Name that tree (and alligator)

Holding the contest, said Kyratzis, is also a way to let people know the diner is still open. Ever since media reports about the possible closing of the diner, she said she has lost some regular customers.

"The landlord didn't tell us to close, so we are staying open," said Kyratzis.

The Scotia Planning Board started off this year by approving developer Bruce Tanski's project to demolish the diner, formerly Attanasio's Restaurant, and three houses along Glen Avenue to develop a three-story apartment complex. The Scotia Diner has severed food for 50 years and Kyratzis has owned the diner for 25 years.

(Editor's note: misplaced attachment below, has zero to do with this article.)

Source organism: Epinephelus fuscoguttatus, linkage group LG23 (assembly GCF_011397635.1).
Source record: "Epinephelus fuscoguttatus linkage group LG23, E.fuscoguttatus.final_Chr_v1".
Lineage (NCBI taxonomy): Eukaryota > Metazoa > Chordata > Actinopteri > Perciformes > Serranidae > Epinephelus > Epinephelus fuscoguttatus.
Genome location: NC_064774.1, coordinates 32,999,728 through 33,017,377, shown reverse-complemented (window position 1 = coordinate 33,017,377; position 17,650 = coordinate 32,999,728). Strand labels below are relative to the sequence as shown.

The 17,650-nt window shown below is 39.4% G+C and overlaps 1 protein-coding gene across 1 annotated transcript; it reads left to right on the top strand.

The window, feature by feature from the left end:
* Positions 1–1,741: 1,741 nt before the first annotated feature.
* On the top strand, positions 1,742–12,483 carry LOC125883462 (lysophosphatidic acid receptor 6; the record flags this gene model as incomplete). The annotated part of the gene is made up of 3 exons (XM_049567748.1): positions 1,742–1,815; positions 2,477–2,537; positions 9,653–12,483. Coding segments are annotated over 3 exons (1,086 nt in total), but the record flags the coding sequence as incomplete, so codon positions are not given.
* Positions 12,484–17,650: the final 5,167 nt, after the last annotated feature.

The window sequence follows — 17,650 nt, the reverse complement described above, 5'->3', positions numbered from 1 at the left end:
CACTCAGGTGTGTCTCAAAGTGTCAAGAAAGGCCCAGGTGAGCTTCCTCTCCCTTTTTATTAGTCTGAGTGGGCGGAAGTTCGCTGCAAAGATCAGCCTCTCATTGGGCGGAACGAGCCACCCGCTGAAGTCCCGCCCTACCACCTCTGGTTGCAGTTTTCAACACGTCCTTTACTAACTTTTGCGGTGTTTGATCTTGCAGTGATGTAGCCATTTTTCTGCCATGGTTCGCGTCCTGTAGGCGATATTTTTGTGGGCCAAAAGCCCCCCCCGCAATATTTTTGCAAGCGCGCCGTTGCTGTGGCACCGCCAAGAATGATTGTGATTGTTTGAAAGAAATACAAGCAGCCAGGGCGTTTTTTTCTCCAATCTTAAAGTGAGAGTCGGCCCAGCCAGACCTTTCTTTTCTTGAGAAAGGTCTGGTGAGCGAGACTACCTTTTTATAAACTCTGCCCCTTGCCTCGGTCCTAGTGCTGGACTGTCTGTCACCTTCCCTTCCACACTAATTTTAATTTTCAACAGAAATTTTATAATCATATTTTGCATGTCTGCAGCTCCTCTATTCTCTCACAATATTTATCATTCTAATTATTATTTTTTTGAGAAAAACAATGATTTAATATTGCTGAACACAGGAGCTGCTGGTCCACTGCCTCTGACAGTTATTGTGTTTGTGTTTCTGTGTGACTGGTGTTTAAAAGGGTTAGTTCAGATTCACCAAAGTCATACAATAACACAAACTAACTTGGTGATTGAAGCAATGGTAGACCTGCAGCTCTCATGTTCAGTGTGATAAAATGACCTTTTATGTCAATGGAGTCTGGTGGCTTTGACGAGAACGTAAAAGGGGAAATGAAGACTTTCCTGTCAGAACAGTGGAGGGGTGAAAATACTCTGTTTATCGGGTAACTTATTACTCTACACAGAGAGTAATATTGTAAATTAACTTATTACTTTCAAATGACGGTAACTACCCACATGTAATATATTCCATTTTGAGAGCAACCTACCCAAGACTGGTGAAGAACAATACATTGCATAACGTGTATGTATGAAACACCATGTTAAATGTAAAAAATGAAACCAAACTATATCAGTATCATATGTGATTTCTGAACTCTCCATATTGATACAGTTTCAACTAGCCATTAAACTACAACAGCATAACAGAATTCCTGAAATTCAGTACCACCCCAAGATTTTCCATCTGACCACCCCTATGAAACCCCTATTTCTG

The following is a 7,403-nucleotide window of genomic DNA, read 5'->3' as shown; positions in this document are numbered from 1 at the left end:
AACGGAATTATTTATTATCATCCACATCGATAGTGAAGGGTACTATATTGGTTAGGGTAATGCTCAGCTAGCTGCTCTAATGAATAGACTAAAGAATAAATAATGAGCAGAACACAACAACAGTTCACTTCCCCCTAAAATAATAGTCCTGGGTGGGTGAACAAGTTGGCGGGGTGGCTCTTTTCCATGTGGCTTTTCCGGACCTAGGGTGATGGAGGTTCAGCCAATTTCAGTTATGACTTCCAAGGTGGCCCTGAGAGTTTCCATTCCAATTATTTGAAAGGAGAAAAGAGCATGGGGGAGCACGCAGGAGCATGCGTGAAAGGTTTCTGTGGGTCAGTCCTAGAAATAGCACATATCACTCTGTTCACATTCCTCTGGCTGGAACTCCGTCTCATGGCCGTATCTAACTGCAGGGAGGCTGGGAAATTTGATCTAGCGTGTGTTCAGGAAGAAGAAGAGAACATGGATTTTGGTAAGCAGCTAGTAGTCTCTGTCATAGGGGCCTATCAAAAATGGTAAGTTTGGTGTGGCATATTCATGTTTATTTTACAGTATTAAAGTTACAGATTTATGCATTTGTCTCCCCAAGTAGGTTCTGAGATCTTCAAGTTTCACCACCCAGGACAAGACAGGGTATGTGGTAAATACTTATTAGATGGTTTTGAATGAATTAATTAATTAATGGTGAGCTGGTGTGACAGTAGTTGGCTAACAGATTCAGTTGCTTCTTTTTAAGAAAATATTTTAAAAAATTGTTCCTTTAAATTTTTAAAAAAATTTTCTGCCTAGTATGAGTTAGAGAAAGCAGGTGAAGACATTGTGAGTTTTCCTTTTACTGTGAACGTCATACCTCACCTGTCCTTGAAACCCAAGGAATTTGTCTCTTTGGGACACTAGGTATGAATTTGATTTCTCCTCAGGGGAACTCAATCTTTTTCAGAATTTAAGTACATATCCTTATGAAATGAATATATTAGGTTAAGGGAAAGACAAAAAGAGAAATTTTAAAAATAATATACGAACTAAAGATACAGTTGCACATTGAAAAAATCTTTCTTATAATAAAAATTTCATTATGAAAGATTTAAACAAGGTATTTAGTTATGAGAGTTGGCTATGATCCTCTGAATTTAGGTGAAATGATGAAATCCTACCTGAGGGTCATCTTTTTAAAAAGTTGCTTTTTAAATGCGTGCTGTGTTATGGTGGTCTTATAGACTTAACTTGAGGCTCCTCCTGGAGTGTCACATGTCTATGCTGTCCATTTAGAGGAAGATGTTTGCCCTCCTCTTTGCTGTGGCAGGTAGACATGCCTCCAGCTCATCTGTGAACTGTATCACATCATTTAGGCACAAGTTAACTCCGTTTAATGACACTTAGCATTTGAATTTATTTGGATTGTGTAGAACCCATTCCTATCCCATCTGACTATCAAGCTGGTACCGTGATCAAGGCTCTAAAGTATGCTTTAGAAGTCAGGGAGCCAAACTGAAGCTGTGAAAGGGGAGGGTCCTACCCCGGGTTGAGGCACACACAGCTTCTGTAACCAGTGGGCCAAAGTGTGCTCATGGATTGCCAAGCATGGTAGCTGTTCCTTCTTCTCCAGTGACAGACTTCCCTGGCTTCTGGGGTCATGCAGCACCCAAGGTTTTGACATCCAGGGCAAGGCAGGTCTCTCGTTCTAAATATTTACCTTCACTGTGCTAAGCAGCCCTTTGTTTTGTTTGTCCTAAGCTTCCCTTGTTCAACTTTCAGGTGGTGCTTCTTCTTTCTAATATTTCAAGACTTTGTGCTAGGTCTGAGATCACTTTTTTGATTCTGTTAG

She had a two-year lease on the location, but the owner refused to offer another lease agreement, said Aristotales "Terry" Kyratzis, manager and chef for Scotia Diner. Since then the space has been rented and paid for on a monthly basis. Village Mayor Kris Kastberg previously said there is little the village could do to stop the development.

For now the Scotia Diner is going to keep serving up food as the alligator watches on.


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